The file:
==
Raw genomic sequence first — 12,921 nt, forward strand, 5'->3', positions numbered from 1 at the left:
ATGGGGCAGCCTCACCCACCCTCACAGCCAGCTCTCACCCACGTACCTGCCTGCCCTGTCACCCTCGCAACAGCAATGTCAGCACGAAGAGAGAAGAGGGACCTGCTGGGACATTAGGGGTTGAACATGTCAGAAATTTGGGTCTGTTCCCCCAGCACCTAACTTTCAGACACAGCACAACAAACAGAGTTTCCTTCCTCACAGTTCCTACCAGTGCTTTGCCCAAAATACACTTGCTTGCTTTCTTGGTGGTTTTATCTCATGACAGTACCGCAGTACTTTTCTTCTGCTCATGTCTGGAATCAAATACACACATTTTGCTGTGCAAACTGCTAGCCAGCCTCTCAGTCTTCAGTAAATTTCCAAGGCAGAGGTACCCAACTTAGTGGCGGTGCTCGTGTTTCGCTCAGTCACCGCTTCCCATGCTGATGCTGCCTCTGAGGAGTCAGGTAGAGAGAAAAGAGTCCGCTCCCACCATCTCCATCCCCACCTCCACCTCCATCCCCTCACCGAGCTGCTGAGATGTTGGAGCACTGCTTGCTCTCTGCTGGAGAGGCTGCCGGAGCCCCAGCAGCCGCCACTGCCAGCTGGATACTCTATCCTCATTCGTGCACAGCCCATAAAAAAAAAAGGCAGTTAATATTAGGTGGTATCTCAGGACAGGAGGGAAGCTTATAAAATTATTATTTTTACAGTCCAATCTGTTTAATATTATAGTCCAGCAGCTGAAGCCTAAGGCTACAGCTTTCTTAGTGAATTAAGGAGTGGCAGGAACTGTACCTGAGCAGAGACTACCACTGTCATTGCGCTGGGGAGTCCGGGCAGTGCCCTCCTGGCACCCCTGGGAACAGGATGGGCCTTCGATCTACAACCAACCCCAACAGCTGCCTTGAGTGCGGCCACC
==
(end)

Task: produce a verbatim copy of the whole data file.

Raw genomic sequence first — 12,921 nt, forward strand, 5'->3', positions numbered from 1 at the left:
ATGGGGCAGCCTCACCCACCCTCACAGCCAGCTCTCACCCACGTACCTGCCTGCCCTGTCACCCTCGCAACAGCAATGTCAGCACGAAGAGAGAAGAGGGACCTGCTGGGACATTAGGGGTTGAACATGTCAGAAATTTGGGTCTGTTCCCCCAGCACCTAACTTTCAGACACAGCACAACAAACAGAGTTTCCTTCCTCACAGTTCCTACCAGTGCTTTGCCCAAAATACACTTGCTTGCTTTCTTGGTGGTTTTATCTCATGACAGTACCGCAGTACTTTTCTTCTGCTCATGTCTGGAATCAAATACACACATTTTGCTGTGCAAACTGCTAGCCAGCCTCTCAGTCTTCAGTAAATTTCCAAGGCAGAGGTACCCAACTTAGTGGCGGTGCTCGTGTTTCGCTCAGTCACCGCTTCCCATGCTGATGCTGCCTCTGAGGAGTCAGGTAGAGAGAAAAGAGTCCGCTCCCACCATCTCCATCCCCACCTCCACCTCCATCCCCTCACCGAGCTGCTGAGATGTTGGAGCACTGCTTGCTCTCTGCTGGAGAGGCTGCCGGAGCCCCAGCAGCCGCCACTGCCAGCTGGATACTCTATCCTCATTCGTGCACAGCCCATAAAAAAAAAAGGCAGTTAATATTAGGTGGTATCTCAGGACAGGAGGGAAGCTTATAAAATTATTATTTTTACAGTCCAATCTGTTTAATATTATAGTCCAGCAGCTGAAGCCTAAGGCTACAGCTTTCTTAGTGAATTAAGGAGTGGCAGGAACTGTACCTGAGCAGAGACTACCACTGTCATTGCGCTGGGGAGTCCGGGCAGTGCCCTCCTGGCACCCCTGGGAACAGGATGGGCCTTCGATCTACAACCAACCCCAACAGCTGCCTTGAGTGCGGCCACC